Update: Trese Brothers Interview 2

I’ve had a great time working with Trese Brothers Games thus far, and sat down with them (so to speak – I was sitting down) for a brief interview. You can find the link to that here, complete with links to our 2 eBooks.  The full transcript of the interview is also included below. Enjoy!

When and how did you get into writing in the first place?


My first writing job was as a contributor to andPOP’s Gamer’s Mind Blog. I worked with a great editor named Josh Salem, and got a bunch of free games as part of my reviews. It was a lot of fun, and I had a great time writing about video games. But when I look back, I see writing all the way back into my childhood. My favourite assignments were all short stories or the like, and I was very protective of my scores on those. I remember getting into a very loud argument with my 7th grade teacher over whether ‘Writ’ was a word after I used it in a story title. She was not happy to be proved wrong, but I was rarely on good terms with most of my teachers.


You’ve now given your readers a unique look into the lives of an Explorer Captain and a Bounty Hunter — what do you think will be next?


Well there’s so many places to go in the Star Traders universe. I like to keep mixing it up, but what I’ve been doing is focusing on a story I’d like to tell and then figuring out who will be telling it. Even though both these stories feature Star Traders, they both revolve around members of the crew. I like the idea of a Star Trader being a larger-than-life character in this universe, just as the players are above and beyond the characters they see onscreen.


When you’re not working on telling tales within the Star Traders universe, what else have you been writing?


I try to keep busy. Right now I’m working with Palladium Books on a few different projects; last year I was an editor on their new Chaos Earth: Resurrection book (the most original take on zombie apocalypses I’ve seen in a while) and I’ll be at the Palladium table at Anime North on May 27th-29th in Toronto.

Other than that, I’m in the process of getting a book of short stories published, which is to say I’m trying to figure out if self-publishing is worth it over traditional publishing routes. I’m also outlining a couple of screenplays, and talking about coming on as an editor for an autobiography.


Both Subjective Vengeance and No Legacy Between the Stars have some great twists in their plots — how do you come up with those?


I’ve played a lot of tabletop games over the last 15 or 20 years, which is actually another way I’ve had writing in my life. What I’ve learned from these games is: if you’re the Dungeon Master or GM, and you plot out a perfect story with all the details just the way you want them, the players are invariably going to run your special snowflake ideas right off the rails.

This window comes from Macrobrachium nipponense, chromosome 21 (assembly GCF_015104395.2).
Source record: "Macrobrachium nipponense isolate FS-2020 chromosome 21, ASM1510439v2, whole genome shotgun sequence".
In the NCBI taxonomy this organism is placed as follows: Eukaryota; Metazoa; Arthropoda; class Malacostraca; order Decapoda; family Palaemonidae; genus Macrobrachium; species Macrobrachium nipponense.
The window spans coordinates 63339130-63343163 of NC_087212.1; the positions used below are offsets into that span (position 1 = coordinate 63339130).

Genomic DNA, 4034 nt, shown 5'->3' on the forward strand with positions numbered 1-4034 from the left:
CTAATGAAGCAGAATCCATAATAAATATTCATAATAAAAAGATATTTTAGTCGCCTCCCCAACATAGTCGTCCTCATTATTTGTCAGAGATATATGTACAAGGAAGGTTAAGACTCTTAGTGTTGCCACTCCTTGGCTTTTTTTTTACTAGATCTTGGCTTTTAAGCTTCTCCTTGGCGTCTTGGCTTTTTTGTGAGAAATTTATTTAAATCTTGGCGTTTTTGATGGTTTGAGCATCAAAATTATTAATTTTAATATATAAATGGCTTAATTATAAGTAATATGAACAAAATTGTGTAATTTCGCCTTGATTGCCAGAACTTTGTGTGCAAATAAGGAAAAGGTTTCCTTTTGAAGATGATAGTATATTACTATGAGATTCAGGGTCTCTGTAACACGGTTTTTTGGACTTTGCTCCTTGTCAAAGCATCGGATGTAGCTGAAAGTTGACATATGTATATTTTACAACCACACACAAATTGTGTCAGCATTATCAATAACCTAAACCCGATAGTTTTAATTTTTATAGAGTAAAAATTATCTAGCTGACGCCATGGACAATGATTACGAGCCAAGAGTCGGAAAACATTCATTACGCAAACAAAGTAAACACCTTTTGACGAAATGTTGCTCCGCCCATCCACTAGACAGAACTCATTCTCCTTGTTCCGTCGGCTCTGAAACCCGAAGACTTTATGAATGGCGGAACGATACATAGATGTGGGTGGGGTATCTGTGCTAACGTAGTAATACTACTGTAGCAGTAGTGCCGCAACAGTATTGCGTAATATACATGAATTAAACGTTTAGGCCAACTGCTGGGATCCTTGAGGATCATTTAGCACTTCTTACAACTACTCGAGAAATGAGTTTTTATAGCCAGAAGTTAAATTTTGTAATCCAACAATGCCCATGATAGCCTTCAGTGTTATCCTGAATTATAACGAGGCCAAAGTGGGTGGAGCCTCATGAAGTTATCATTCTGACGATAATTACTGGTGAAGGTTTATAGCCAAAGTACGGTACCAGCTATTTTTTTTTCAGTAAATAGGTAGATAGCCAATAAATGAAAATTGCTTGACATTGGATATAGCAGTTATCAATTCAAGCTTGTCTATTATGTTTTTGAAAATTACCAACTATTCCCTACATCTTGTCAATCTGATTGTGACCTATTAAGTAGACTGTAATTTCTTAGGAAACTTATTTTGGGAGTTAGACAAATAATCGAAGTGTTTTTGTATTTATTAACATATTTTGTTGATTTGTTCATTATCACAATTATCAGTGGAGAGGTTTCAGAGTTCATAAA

It’s the same with writing – I’ll have this story in my head, but by the time I’m near the end I start to think, “wait – this character wouldn’t do that. She’d do this,” and it blows apart my carefully-crafted plot. Sometimes that breaks the story and I have to rewrite. Other times, it becomes the foundation of a twist – if I didn’t see that coming, would the other characters in the story see it coming? The point is that any twist is a result of identifying and subverting expectations.


Any exciting new gaming or fiction that has caught your eye and you’d like to recommend your readers try out?


The Kickstarter for the Savage Rifts RPG has just finished, and I’m really excited for that – I need to go learn the tabletop system, but I think it’s going to be great. Some of the stuff coming out of Black Library for the Horus Heresy series is pretty cool, I’m a big fan of Aaron Dembski-Bowden. I’ve heard that Altered Carbon is being made into Netflix season. That’s a book I’ve been meaning to read, although it’s not exactly a new release. Maybe readers can recommend something to me!


What was the thing that drew you to Star Traders RPG the most?


I liked the collection of influences I see in Star Traders, and the fact that there’s a lot of space between what’s already written (no pun intended) to add your own flavour to your Captain and ship. The casual nature of the gameplay appealed to me, since I’m busy most of the time and can’t get too involved with a game before I have to stop and do something else. It makes it easy to build a great character 5 or 10 minutes at a time. My favourites depend on my mood – right now that’s Able Gone, a crafty Smuggler, and Ty Ponderogus, a full-on mad dog Pirate.


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